Bugsnag.notify(new Exception("Non-fatal"), Severity.INFO, metaData);



Bugsnag uses the concept of "contexts" to help display and group your errors. Contexts represent what was happening in your application at the time an error occurs. In an android app, it is useful to set this to be your currently active Activity.

If you enable the GET_TASKS permission, then this is set automatically for you. If you would like to set the bugsnag context manually, you can call setContext:



Bugsnag helps you understand how many of your users are affected by each error. In order to do this, we need to send along user information with every exception.

If you would like to enable this, set the user. You can set the user id, which should be the unique id to represent that user across all your apps, the user's email address and the user's name:

Bugsnag.setUser("userId", "", "User Name");


If you would like to distinguish between errors that happen in different stages of the application release process (development, production, etc) you can set the releaseStage that is reported to Bugsnag.


If you are running a debug build, we'll automatically set this to "development", otherwise it is set to "production".


By default, we will notify Bugsnag of exceptions that happen in any releaseStage. If you would like to change which release stages notify Bugsnag of exceptions you can call setNotifyReleaseStages:

Bugsnag.setNotifyReleaseStages("production", "development", "testing");


Sets which values should be removed from any MetaData objects before sending them to Bugsnag. Use this if you want to ensure you don't send sensitive data such as passwords, and credit card numbers to our servers. Any keys which contain these strings will be filtered.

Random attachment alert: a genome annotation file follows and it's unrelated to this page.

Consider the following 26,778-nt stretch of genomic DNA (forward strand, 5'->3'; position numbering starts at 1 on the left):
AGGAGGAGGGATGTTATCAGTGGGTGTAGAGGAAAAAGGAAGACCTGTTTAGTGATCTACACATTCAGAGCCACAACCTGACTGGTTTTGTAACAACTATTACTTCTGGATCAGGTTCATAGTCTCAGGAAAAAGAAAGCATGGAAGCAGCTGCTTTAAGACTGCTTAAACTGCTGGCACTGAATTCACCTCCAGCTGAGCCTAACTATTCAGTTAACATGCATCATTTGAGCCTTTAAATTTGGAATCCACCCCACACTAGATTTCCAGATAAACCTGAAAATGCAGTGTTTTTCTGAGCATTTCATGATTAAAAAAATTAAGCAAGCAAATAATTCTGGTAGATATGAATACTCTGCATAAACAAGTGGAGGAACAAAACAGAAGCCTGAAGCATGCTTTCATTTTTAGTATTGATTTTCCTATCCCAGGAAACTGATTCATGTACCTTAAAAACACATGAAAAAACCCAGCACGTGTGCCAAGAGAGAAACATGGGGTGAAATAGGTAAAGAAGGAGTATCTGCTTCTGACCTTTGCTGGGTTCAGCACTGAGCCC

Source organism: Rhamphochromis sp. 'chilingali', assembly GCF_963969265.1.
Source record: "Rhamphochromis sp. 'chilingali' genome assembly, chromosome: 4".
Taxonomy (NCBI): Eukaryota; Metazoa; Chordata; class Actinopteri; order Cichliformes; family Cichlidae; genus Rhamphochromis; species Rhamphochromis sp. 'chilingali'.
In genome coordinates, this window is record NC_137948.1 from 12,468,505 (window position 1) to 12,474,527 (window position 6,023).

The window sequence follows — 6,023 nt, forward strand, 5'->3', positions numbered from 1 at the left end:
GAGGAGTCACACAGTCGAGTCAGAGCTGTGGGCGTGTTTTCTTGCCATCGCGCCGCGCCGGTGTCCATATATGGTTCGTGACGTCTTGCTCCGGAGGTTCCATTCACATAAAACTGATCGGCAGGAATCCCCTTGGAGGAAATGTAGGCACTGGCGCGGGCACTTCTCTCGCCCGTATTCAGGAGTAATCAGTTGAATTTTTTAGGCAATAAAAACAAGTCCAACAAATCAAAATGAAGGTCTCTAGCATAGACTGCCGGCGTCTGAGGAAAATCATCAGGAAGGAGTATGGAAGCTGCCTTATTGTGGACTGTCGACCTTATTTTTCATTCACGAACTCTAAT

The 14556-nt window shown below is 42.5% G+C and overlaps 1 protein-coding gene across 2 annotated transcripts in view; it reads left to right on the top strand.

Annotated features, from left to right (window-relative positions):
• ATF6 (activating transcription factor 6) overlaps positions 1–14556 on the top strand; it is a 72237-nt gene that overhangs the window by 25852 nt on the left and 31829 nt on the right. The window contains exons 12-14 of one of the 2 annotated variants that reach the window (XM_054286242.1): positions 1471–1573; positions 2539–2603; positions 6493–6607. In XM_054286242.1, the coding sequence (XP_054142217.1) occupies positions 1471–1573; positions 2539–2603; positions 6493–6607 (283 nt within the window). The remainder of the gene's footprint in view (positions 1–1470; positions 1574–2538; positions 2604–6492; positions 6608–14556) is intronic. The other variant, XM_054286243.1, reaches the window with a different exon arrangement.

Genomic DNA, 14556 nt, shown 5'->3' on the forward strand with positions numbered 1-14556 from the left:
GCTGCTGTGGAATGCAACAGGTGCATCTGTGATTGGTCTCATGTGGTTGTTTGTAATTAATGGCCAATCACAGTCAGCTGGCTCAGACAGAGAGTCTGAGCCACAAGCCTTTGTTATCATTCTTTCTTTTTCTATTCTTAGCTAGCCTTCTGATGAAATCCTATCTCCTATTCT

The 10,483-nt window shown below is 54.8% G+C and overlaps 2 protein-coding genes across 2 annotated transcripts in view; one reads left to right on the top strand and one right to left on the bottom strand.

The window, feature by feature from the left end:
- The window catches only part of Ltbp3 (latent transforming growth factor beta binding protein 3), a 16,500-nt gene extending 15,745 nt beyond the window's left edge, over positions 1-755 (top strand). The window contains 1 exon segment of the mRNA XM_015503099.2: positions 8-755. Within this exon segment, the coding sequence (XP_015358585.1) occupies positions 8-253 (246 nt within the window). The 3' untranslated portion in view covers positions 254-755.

Bugsnag.setFilters(new String[]{"password", "credit_card_number"});

By default, filters is set to new String[] {"password"};


Sets which package names Bugsnag should consider as "inProject". We mark stacktrace lines as in-project if they originate from any of these packages.

Bugsnag.setProjectPackages("", "");

By default, projectPackages is set to be the package you called Bugsnag.init from.


Sets for which exception classes we should not send exceptions to Bugsnag.

Bugsnag.setIgnoreClasses("", "com.example.Custom");


We'll automatically pull your app version from the versionName field in your AndroidManifest.xml file. If you'd like to override this you can call setAppVersion:


Note: Bugsnag uses Semantic Versioning for app version sorting and filtering on the Bugsnag dashboard.


Sets if we should collect and send thread state along with errors.

Bt default sendThreads is set to true.



Set the endpoint to send data to. By default we'll send reports to our standard endpoint, but you can override this if you are using Bugsnag Enterprise, to point to your own Bugsnag endpoint:



Add a "before notify" callback, to execute code before every notification to Bugsnag.

You can use this to add or modify information attached to an error before it is sent to your dashboard. You can also return false from any callback to halt execution.

Bugsnag.beforeNotify(new BeforeNotify() {
    public boolean run(Error error) {
        return true;


Bugsnag supports retracing Proguard stacktraces if you are using Proguard to obfuscate your application. This can be configured to work automatically using the bugsnag-android-gradle-plugin, or manually using the Bugsnag Proguard API.

Reporting Bugs or Feature Requests

Please report any bugs or feature requests on the github issues page for this project here:


We'd love to see your contributions! For information on how to build, test and release bugsnag-android, see our contributing guide.


The Bugsnag Android notifier is free software released under the MIT License. See LICENSE.txt for details.